As of August 2005, Van Sciver resided in Orlando, Florida,[1] where he lived for several years. As of May 2015 he lived in North Carolina, but was in the process of moving back to New Jersey to be with his girlfriend Andrea, whom he met when he was 18.[5]

He is a Republican[38] and a former Mormon.[39][40][41]


As artist unless otherwise noted.


Splatto Comics


DC Comics

Hall of Heroes

Harris Comics

Marvel Comics

Cover work




  1. ^ a b c d e Storniolo, Mike (August 13, 2005). "Ethan Van Sciver: In Brightest Day..." Comics Bulletin. Archived from the original on May 23, 2011. Retrieved October 2, 2008. (No date on article; date appears in the website's articles listing.)
  2. ^ "Interview with Ethan Van Sciver", YouTube, June 4, 2007, retrieved July 25, 2022
  3. ^ a b Miller, John Jackson (June 10, 2005). "Comics Industry Birthdays". Comics Buyer's Guide. Archived from the original on February 18, 2011. Retrieved December 12, 2010.
  4. ^ "Noah Van Sciver". Lambiek Comiclopedia. April 14, 2012. Archived from the original on June 1, 2016.
  5. ^ a b c Sinatra, Frank (May 8, 2015). "Homegrown Talent Van Sciver Draws Green Lantern, Batman, And More". All Around Pennsauken. Archived from the original on February 12, 2022. Retrieved February 12, 2022.
  6. ^ a b c d Collins, Sean T. (July 21, 2008). "CCI: Spotlight on Ethan Van Sciver". Comic Book Resources. Archived from the original on September 6, 2015. Retrieved January 6, 2015.
  7. ^ a b c d e f Ethan Van Sciver at the Grand Comics Database
  8. ^ Strömberg, Fredrik (2014). "Race and Ethnicity". In Booker, M. Keith (ed.). Comics Through Time. Vol. 4. Santa Barbara, California: Greenwood. p. 1710. ISBN 9780313397509.
  9. ^ Cowsill, Alan (2010). "2000s". In Dolan, Hannah (ed.). DC Comics Year By Year A Visual Chronicle. London, United Kingdom: Dorling Kindersley. p. 315. ISBN 978-0-7566-6742-9. Geoff Johns' story was beautifully brought to life by penciller Ethan Van Sciver.
  10. ^ Wizard How to Draw - TPB vol. 01 "The Best of Basic Training: Volume 1". Los Angeles, California: Wizard Entertainment. 2005. ISBN 0976287404.
  11. ^ Wizard How to Draw - TPB vol. 02 "Heroic Anatomy". Los Angeles, California: Wizard Entertainment. 2005. ISBN 0976287455.
  12. ^ Wizard How to Draw - TPB vol. 03 "Character Creation". Los Angeles, California: Wizard Entertainment. 2005. ISBN 0976287471.
  13. ^ Wizard How to Draw - TPB vol. 04 "Storytelling". Los Angeles, California: Wizard Entertainment. 2005. ISBN 0977861309.
  14. ^ "KIP WINGER Honored by United States Government And Military". BLABBERMOUTH.NET. February 16, 2009. Retrieved January 25, 2018.
  15. ^ Cowsill "2000s" in Dolan, p. 330
  16. ^ "Top 25 Comic Battles - #6 The Sinestro Corps War". Comic Book Resources. 2008. Archived from the original on December 4, 2009.
  17. ^ Cowsill "2000s" in Dolan, p. 337: "Writer Geoff Johns and artist Ethan Van Sciver...joined forces again to relaunch Barry Allen as the Flash."
  18. ^ Marston, George (April 5, 2016). "Rebirth Brings Hal Back to the Green Lantern Corps". Newsarama. Archived from the original on April 20, 2016. Hal Jordan will be flying with a familiar co-pilot as recent Green Lantern writer Robert Venditti will continue to write his adventures in the new ongoing series Hal Jordan and the Green Lantern Corps. Also joining him is classic Green Lantern artist Ethan Van Sciver.
  19. ^ Justice League. (2017) End Credits
  20. ^ Zack Snyder's Justice League. (2021) End Credits
  21. ^ The Suicide Squad. (2021) End Credits.
  22. ^ Peterson, Jordan (2018). 12 Rules for Life. Toronto, Ontario: Random House of Canada. p. iii. ISBN 978-0-345-81602-3.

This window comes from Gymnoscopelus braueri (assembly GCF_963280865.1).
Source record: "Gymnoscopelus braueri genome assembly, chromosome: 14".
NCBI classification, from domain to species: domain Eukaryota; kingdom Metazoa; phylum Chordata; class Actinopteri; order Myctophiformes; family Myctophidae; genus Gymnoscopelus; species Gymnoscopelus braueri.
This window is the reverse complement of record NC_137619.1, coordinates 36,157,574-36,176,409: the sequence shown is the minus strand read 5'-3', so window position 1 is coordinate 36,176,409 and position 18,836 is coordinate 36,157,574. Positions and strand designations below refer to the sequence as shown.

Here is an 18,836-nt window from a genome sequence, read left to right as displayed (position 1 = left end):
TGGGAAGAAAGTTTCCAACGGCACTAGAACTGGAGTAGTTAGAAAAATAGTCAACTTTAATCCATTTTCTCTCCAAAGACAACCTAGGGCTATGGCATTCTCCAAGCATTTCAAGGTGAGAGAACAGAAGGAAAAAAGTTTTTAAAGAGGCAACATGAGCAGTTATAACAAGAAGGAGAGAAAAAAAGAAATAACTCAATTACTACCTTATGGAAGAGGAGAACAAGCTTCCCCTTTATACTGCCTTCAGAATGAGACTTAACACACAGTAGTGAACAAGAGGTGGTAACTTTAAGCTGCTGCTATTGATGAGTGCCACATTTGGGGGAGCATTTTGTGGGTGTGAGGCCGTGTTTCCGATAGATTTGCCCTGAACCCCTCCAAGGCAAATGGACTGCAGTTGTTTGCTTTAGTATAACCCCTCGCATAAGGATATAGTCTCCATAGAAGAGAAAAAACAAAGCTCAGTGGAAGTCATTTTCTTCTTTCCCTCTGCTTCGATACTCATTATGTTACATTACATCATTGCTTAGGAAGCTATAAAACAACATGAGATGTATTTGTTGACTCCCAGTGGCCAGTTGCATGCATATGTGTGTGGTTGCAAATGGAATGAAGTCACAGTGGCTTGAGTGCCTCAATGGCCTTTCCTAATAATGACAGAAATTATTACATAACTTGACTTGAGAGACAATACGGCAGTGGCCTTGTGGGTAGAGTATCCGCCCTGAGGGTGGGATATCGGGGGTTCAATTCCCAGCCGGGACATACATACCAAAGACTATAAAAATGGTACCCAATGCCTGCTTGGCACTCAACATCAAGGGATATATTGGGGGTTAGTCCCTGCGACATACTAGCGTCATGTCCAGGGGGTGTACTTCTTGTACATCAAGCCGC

23. ^ Arrant, Chris (June 13, 2018). "Ethan Van Sciver Exits DC Comics". Newsarama. Archived from the original on June 14, 2018.
  24. ^ "Ethan Van Sciver's CYBERFROG:BLOODHONEY Comic Book". Indiegogo. Retrieved July 31, 2020.
  25. ^ "Ethan Van Sciver's CYBERFROG 2: REKT PLANET". Indiegogo. Retrieved July 31, 2020.
  26. ^ Krishna, Rachael (March 22, 2018). "There's An Online Harassment Campaign Underway Against People Advocating For Diversity In Comics". BuzzFeed. Archived from the original on July 18, 2018.
  27. ^ Elbein, Asher (April 2, 2018). "#Comicsgate: How an Anti-Diversity Harassment Campaign in Comics Got Ugly—and Profitable". The Daily Beast. Archived from the original on June 17, 2018.
  28. ^ "Ethan Van Sciver talks Comicsgate, the industry and his love of cybernetic amphibians". Culture of Gaming. September 13, 2018. Retrieved April 20, 2019.
  29. ^ Ennis, Tricia (September 7, 2018). "Widespread creator outcry won't be enough to end Comicsgate". Syfy. Retrieved September 9, 2018.
  30. ^ Riesman, Abraham. "Comicsgate Is a Nightmare Tearing Comics Fandom Apart — So What Happens Next?". Vulture. Archived from the original on September 9, 2018. Retrieved September 9, 2018.
  31. ^ "There's An Online Harassment Campaign Underway Against People Advocating For Diversity In Comics Called #Comicsgate". BuzzFeed News. Archived from the original on October 14, 2018. Retrieved October 31, 2018.
  32. ^ Johnston, Rich (January 11, 2019). "A New Year's Ballad of Dave Sim and Ethan Van Sciver". Bleeding Cool. Archived from the original on February 9, 2022. Retrieved April 20, 2019.
  33. ^ Burwick, Kevin (July 17, 2019). "Daisy Ridley Doesn't Think Disgruntled 'Star Wars' Fans Need to Be So Vicious". Movieweb. Archived from the original on February 9, 2022. Retrieved August 16, 2022.
  34. ^ Goldberg, Matthew (March 3, 2021). "The Rise of the True Fan: Hate Groups, Radicalization, and Star Wars". The CTEC Newsletter. Archived from the original on July 31, 2022. Retrieved July 28, 2021.
  35. ^ Orange, Alan B. (April 29, 2018). "Watch Disgruntled 'Star Wars' Fan Hilariously Unbox Unwanted Rose Tico Toys". Movieweb. Archived from the original on January 23, 2022. Retrieved July 28, 2021.
  36. ^ "Inkwell Awards Ambassadors". Inkwell Awards. March 22, 2011.
  37. ^ "2008 Eisner Nominations Announced". Comic Book Resources. April 14, 2008. Archived from the original on June 17, 2018.
  38. ^ Johnston, Rich (August 14, 2017). "No, Ethan Van Sciver Is Not A Nazi". Bleeding Cool. Archived from the original on June 27, 2018.
  39. ^ Van Sciver, Ethan (January 12, 2019). "(Untitled)". Twitter. Retrieved August 17, 2019.
  40. ^ Van Sciver, Ethan (January 29, 2018). "(Untitled)". Twitter. Retrieved August 17, 2019.
  41. ^ Van Sciver, Ethan (October 27, 2016). "(Untitled)". Twitter. Retrieved August 17, 2019.